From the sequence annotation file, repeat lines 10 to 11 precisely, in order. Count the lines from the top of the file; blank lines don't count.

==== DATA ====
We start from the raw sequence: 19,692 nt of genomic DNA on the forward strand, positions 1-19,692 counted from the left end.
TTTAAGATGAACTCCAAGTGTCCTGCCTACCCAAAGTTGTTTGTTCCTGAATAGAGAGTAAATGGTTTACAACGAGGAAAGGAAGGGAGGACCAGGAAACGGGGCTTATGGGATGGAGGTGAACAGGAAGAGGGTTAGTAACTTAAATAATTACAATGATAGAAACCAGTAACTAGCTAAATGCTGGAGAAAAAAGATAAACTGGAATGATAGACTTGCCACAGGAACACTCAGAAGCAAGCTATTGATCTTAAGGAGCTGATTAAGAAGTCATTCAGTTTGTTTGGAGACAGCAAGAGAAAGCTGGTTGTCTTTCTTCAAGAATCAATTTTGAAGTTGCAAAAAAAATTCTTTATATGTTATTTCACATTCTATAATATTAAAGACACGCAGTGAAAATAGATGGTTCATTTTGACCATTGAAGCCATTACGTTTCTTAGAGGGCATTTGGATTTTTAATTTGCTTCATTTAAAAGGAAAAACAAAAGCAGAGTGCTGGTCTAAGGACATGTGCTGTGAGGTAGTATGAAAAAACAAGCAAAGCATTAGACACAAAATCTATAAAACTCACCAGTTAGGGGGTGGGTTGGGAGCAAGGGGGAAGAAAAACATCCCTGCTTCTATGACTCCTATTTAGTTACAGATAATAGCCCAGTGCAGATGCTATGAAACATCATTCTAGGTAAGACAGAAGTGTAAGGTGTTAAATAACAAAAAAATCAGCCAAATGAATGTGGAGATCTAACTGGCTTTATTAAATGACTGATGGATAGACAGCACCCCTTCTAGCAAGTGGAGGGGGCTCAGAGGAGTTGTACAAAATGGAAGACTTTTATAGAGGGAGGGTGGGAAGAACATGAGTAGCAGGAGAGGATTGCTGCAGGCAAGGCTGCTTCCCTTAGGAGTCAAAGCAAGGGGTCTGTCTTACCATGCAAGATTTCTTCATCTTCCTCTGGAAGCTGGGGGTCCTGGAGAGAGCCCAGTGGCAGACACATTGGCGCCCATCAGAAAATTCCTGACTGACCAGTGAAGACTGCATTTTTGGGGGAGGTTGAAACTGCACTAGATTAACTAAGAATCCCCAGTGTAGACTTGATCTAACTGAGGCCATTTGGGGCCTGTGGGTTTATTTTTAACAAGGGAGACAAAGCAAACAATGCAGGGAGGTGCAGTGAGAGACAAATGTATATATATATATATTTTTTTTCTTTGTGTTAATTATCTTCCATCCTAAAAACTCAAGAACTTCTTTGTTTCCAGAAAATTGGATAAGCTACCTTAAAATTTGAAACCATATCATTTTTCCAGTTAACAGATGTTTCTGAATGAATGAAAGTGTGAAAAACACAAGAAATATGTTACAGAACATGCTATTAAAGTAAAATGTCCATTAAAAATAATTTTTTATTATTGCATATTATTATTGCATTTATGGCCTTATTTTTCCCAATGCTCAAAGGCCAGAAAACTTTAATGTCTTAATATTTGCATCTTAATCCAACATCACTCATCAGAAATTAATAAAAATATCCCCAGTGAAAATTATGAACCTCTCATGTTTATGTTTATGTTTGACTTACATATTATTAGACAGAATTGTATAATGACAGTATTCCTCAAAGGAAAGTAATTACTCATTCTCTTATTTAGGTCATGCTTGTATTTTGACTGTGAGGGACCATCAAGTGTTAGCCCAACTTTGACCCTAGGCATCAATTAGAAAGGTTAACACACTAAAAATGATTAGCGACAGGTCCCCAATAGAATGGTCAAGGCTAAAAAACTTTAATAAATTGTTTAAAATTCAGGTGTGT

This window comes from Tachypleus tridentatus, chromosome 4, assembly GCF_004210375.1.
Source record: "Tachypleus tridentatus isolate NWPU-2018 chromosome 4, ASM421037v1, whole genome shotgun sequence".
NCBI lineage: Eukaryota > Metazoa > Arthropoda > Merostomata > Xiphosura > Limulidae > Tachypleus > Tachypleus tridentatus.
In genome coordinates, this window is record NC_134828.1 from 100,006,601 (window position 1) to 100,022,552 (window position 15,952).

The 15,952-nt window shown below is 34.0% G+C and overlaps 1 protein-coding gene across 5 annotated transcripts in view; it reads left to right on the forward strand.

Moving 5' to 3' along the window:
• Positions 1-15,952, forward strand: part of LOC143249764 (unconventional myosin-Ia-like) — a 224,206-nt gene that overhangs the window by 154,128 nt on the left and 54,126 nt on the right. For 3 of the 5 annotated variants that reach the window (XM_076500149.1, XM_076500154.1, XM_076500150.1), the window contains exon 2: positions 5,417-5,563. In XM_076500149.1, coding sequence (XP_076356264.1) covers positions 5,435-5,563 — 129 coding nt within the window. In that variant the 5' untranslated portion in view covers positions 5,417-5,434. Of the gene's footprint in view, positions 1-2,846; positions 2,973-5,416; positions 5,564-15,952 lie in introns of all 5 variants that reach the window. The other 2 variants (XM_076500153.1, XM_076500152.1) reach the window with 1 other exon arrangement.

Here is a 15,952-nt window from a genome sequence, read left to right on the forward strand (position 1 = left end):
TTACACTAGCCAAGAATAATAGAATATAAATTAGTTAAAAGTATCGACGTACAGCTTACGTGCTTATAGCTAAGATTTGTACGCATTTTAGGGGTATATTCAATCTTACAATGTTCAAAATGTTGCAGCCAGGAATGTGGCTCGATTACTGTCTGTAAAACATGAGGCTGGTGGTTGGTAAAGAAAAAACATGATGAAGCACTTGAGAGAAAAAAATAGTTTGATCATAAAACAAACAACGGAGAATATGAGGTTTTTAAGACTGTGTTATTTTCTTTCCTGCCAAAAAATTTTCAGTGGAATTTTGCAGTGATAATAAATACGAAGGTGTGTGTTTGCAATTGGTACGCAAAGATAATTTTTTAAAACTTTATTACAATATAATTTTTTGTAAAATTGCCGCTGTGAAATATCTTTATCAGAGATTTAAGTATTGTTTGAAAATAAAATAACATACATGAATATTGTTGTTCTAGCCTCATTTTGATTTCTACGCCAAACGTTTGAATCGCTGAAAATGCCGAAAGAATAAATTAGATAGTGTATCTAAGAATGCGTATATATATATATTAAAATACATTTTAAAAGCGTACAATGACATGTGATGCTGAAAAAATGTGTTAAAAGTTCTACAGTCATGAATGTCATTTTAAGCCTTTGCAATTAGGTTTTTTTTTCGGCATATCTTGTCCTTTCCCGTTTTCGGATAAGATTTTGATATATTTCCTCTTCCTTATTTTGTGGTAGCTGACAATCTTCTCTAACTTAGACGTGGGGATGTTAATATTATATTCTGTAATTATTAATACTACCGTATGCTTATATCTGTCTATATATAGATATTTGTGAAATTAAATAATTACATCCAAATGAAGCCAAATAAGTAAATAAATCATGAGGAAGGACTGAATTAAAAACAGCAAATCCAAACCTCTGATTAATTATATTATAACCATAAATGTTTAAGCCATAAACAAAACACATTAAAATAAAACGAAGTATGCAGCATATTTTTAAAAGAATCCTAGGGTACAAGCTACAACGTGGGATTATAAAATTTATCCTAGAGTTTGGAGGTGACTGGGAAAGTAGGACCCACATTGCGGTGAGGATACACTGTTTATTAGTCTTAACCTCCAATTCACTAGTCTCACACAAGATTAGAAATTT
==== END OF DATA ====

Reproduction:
Here is a 15,952-nt window from a genome sequence, read left to right on the forward strand (position 1 = left end):
TTACACTAGCCAAGAATAATAGAATATAAATTAGTTAAAAGTATCGACGTACAGCTTACGTGCTTATAGCTAAGATTTGTACGCATTTTAGGGGTATATTCAATCTTACAATGTTCAAAATGTTGCAGCCAGGAATGTGGCTCGATTACTGTCTGTAAAACATGAGGCTGGTGGTTGGTAAAGAAAAAACATGATGAAGCACTTGAGAGAAAAAAATAGTTTGATCATAAAACAAACAACGGAGAATATGAGGTTTTTAAGACTGTGTTATTTTCTTTCCTGCCAAAAAATTTTCAGTGGAATTTTGCAGTGATAATAAATACGAAGGTGTGTGTTTGCAATTGGTACGCAAAGATAATTTTTTAAAACTTTATTACAATATAATTTTTTGTAAAATTGCCGCTGTGAAATATCTTTATCAGAGATTTAAGTATTGTTTGAAAATAAAATAACATACATGAATATTGTTGTTCTAGCCTCATTTTGATTTCTACGCCAAACGTTTGAATCGCTGAAAATGCCGAAAGAATAAATTAGATAGTGTATCTAAGAATGCGTATATATATATATTAAAATACATTTTAAAAGCGTACAATGACATGTGATGCTGAAAAAATGTGTTAAAAGTTCTACAGTCATGAATGTCATTTTAAGCCTTTGCAATTAGGTTTTTTTTTCGGCATATCTTGTCCTTTCCCGTTTTCGGATAAGATTTTGATATATTTCCTCTTCCTTATTTTGTGGTAGCTGACAATCTTCTCTAACTTAGACGTGGGGATGTTAATATTATATTCTGTAATTATTAATACTACCGTATGCTTATATCTGTCTATATATAGATATTTGTGAAATTAAATAATTACATCCAAATGAAGCCAAATAAGTAAATAAATCATGAGGAAGGACTGAATTAAAAACAGCAAATCCAAACCTCTGATTAATTATATTATAACCATAAATGTTTAAGCCATAAACAAAACACATTAAAATAAAACGAAGTATGCAGCATATTTTTAAAAGAATCCTAGGGTACAAGCTACAACGTGGGATTATAAAATTTATCCTAGAGTTTGGAGGTGACTGGGAAAGTAGGACCCACATTGCGGTGAGGATACACTGTTTATTAGTCTTAACCTCCAATTCACTAGTCTCACACAAGATTAGAAATTT